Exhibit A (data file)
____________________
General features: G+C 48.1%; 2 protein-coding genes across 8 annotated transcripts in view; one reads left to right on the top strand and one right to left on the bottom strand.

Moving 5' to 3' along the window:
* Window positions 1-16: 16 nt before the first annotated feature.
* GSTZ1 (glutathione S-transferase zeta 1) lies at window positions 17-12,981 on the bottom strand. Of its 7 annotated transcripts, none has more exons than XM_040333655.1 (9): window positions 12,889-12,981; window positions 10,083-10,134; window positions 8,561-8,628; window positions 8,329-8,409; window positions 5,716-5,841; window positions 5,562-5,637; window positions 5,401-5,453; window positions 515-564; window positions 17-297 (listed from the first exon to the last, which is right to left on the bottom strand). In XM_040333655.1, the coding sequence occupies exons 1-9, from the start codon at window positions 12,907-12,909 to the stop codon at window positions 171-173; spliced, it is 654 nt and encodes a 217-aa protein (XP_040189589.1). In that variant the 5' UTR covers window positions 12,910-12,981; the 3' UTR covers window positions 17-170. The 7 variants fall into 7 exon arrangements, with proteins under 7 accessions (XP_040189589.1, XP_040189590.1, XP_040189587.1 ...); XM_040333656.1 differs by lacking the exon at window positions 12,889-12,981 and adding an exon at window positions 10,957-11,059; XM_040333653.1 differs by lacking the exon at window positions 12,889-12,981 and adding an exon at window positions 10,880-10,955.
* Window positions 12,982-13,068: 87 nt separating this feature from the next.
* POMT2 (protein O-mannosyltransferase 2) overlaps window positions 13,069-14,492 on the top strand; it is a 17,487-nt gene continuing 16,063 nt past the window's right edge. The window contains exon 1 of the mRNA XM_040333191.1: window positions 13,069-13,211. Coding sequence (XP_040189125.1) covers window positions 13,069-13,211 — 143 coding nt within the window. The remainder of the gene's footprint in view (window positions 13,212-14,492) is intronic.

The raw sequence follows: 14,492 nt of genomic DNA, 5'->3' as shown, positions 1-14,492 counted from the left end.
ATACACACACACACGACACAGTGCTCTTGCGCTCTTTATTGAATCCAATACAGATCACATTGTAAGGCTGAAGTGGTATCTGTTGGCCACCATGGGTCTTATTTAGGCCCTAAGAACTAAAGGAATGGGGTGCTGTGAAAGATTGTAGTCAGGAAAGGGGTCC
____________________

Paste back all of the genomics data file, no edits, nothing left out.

General features: G+C 48.1%; 2 protein-coding genes across 8 annotated transcripts in view; one reads left to right on the top strand and one right to left on the bottom strand.

Moving 5' to 3' along the window:
* Window positions 1-16: 16 nt before the first annotated feature.
* GSTZ1 (glutathione S-transferase zeta 1) lies at window positions 17-12,981 on the bottom strand. Of its 7 annotated transcripts, none has more exons than XM_040333655.1 (9): window positions 12,889-12,981; window positions 10,083-10,134; window positions 8,561-8,628; window positions 8,329-8,409; window positions 5,716-5,841; window positions 5,562-5,637; window positions 5,401-5,453; window positions 515-564; window positions 17-297 (listed from the first exon to the last, which is right to left on the bottom strand). In XM_040333655.1, the coding sequence occupies exons 1-9, from the start codon at window positions 12,907-12,909 to the stop codon at window positions 171-173; spliced, it is 654 nt and encodes a 217-aa protein (XP_040189589.1). In that variant the 5' UTR covers window positions 12,910-12,981; the 3' UTR covers window positions 17-170. The 7 variants fall into 7 exon arrangements, with proteins under 7 accessions (XP_040189589.1, XP_040189590.1, XP_040189587.1 ...); XM_040333656.1 differs by lacking the exon at window positions 12,889-12,981 and adding an exon at window positions 10,957-11,059; XM_040333653.1 differs by lacking the exon at window positions 12,889-12,981 and adding an exon at window positions 10,880-10,955.
* Window positions 12,982-13,068: 87 nt separating this feature from the next.
* POMT2 (protein O-mannosyltransferase 2) overlaps window positions 13,069-14,492 on the top strand; it is a 17,487-nt gene continuing 16,063 nt past the window's right edge. The window contains exon 1 of the mRNA XM_040333191.1: window positions 13,069-13,211. Coding sequence (XP_040189125.1) covers window positions 13,069-13,211 — 143 coding nt within the window. The remainder of the gene's footprint in view (window positions 13,212-14,492) is intronic.

The raw sequence follows: 14,492 nt of genomic DNA, 5'->3' as shown, positions 1-14,492 counted from the left end.
ATACACACACACACGACACAGTGCTCTTGCGCTCTTTATTGAATCCAATACAGATCACATTGTAAGGCTGAAGTGGTATCTGTTGGCCACCATGGGTCTTATTTAGGCCCTAAGAACTAAAGGAATGGGGTGCTGTGAAAGATTGTAGTCAGGAAAGGGGTCC